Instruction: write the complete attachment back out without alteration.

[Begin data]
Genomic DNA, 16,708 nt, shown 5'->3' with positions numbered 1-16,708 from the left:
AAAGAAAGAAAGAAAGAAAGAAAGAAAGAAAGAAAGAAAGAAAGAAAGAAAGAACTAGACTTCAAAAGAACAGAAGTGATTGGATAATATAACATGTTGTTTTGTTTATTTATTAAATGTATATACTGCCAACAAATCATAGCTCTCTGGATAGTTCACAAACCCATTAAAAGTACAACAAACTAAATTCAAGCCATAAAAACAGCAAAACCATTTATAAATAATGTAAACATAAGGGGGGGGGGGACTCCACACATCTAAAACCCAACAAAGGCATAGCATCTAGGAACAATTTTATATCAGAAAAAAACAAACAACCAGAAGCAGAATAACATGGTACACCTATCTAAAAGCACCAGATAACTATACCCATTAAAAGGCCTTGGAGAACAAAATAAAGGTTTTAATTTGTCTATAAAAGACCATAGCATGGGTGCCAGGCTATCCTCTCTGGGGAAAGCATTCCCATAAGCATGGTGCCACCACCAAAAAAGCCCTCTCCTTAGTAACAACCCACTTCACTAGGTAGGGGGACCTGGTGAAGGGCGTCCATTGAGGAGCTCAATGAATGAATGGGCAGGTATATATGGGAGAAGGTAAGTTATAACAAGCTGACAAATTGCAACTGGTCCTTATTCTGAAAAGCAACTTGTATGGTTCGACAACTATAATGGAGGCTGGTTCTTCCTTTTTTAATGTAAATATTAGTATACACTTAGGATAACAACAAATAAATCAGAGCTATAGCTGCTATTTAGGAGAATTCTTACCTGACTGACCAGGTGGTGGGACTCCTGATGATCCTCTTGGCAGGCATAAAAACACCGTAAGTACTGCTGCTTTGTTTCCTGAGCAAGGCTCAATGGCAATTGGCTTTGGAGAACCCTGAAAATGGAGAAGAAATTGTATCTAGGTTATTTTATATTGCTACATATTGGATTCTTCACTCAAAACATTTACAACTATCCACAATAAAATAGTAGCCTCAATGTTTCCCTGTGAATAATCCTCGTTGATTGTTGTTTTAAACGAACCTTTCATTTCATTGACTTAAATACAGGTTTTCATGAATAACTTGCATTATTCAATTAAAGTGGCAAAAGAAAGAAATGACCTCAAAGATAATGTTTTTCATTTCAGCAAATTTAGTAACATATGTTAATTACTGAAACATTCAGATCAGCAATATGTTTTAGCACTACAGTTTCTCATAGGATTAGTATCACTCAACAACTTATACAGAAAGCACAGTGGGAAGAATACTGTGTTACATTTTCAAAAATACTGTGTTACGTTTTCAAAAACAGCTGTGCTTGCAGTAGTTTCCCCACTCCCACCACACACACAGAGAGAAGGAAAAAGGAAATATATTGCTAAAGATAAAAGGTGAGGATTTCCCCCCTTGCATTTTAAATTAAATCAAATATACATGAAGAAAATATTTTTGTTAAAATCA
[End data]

Genomic DNA, 16,708 nt, shown 5'->3' with positions numbered 1-16,708 from the left:
AAAGAAAGAAAGAAAGAAAGAAAGAAAGAAAGAAAGAAAGAAAGAAAGAAAGAACTAGACTTCAAAAGAACAGAAGTGATTGGATAATATAACATGTTGTTTTGTTTATTTATTAAATGTATATACTGCCAACAAATCATAGCTCTCTGGATAGTTCACAAACCCATTAAAAGTACAACAAACTAAATTCAAGCCATAAAAACAGCAAAACCATTTATAAATAATGTAAACATAAGGGGGGGGGGGACTCCACACATCTAAAACCCAACAAAGGCATAGCATCTAGGAACAATTTTATATCAGAAAAAAACAAACAACCAGAAGCAGAATAACATGGTACACCTATCTAAAAGCACCAGATAACTATACCCATTAAAAGGCCTTGGAGAACAAAATAAAGGTTTTAATTTGTCTATAAAAGACCATAGCATGGGTGCCAGGCTATCCTCTCTGGGGAAAGCATTCCCATAAGCATGGTGCCACCACCAAAAAAGCCCTCTCCTTAGTAACAACCCACTTCACTAGGTAGGGGGACCTGGTGAAGGGCGTCCATTGAGGAGCTCAATGAATGAATGGGCAGGTATATATGGGAGAAGGTAAGTTATAACAAGCTGACAAATTGCAACTGGTCCTTATTCTGAAAAGCAACTTGTATGGTTCGACAACTATAATGGAGGCTGGTTCTTCCTTTTTTAATGTAAATATTAGTATACACTTAGGATAACAACAAATAAATCAGAGCTATAGCTGCTATTTAGGAGAATTCTTACCTGACTGACCAGGTGGTGGGACTCCTGATGATCCTCTTGGCAGGCATAAAAACACCGTAAGTACTGCTGCTTTGTTTCCTGAGCAAGGCTCAATGGCAATTGGCTTTGGAGAACCCTGAAAATGGAGAAGAAATTGTATCTAGGTTATTTTATATTGCTACATATTGGATTCTTCACTCAAAACATTTACAACTATCCACAATAAAATAGTAGCCTCAATGTTTCCCTGTGAATAATCCTCGTTGATTGTTGTTTTAAACGAACCTTTCATTTCATTGACTTAAATACAGGTTTTCATGAATAACTTGCATTATTCAATTAAAGTGGCAAAAGAAAGAAATGACCTCAAAGATAATGTTTTTCATTTCAGCAAATTTAGTAACATATGTTAATTACTGAAACATTCAGATCAGCAATATGTTTTAGCACTACAGTTTCTCATAGGATTAGTATCACTCAACAACTTATACAGAAAGCACAGTGGGAAGAATACTGTGTTACATTTTCAAAAATACTGTGTTACGTTTTCAAAAACAGCTGTGCTTGCAGTAGTTTCCCCACTCCCACCACACACACAGAGAGAAGGAAAAAGGAAATATATTGCTAAAGATAAAAGGTGAGGATTTCCCCCCTTGCATTTTAAATTAAATCAAATATACATGAAGAAAATATTTTTGTTAAAATCA